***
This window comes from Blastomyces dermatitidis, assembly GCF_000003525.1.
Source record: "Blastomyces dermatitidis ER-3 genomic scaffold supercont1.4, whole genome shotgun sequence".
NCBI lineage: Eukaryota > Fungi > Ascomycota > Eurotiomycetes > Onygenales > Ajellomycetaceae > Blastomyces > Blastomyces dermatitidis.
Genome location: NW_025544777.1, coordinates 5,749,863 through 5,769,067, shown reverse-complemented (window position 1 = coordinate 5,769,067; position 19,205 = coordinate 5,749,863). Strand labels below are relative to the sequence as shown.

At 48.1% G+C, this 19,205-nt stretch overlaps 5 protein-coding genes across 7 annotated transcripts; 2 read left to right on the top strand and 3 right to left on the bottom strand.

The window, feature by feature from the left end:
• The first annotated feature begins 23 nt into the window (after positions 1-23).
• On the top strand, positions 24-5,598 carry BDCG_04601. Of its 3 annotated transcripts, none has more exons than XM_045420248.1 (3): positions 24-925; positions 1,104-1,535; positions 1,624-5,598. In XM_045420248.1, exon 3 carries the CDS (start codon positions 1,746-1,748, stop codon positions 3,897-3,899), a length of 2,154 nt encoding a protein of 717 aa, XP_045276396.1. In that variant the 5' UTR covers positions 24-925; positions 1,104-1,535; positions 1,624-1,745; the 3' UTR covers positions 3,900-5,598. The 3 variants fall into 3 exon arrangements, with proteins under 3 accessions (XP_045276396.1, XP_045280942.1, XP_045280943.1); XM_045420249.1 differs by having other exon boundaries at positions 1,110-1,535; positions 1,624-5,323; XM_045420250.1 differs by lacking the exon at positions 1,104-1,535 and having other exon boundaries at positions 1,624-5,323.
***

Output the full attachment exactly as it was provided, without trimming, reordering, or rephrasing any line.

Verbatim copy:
This window comes from Blastomyces dermatitidis, assembly GCF_000003525.1.
Source record: "Blastomyces dermatitidis ER-3 genomic scaffold supercont1.4, whole genome shotgun sequence".
NCBI lineage: Eukaryota > Fungi > Ascomycota > Eurotiomycetes > Onygenales > Ajellomycetaceae > Blastomyces > Blastomyces dermatitidis.
Genome location: NW_025544777.1, coordinates 5,749,863 through 5,769,067, shown reverse-complemented (window position 1 = coordinate 5,769,067; position 19,205 = coordinate 5,749,863). Strand labels below are relative to the sequence as shown.

At 48.1% G+C, this 19,205-nt stretch overlaps 5 protein-coding genes across 7 annotated transcripts; 2 read left to right on the top strand and 3 right to left on the bottom strand.

The window, feature by feature from the left end:
• The first annotated feature begins 23 nt into the window (after positions 1-23).
• On the top strand, positions 24-5,598 carry BDCG_04601. Of its 3 annotated transcripts, none has more exons than XM_045420248.1 (3): positions 24-925; positions 1,104-1,535; positions 1,624-5,598. In XM_045420248.1, exon 3 carries the CDS (start codon positions 1,746-1,748, stop codon positions 3,897-3,899), a length of 2,154 nt encoding a protein of 717 aa, XP_045276396.1. In that variant the 5' UTR covers positions 24-925; positions 1,104-1,535; positions 1,624-1,745; the 3' UTR covers positions 3,900-5,598. The 3 variants fall into 3 exon arrangements, with proteins under 3 accessions (XP_045276396.1, XP_045280942.1, XP_045280943.1); XM_045420249.1 differs by having other exon boundaries at positions 1,110-1,535; positions 1,624-5,323; XM_045420250.1 differs by lacking the exon at positions 1,104-1,535 and having other exon boundaries at positions 1,624-5,323.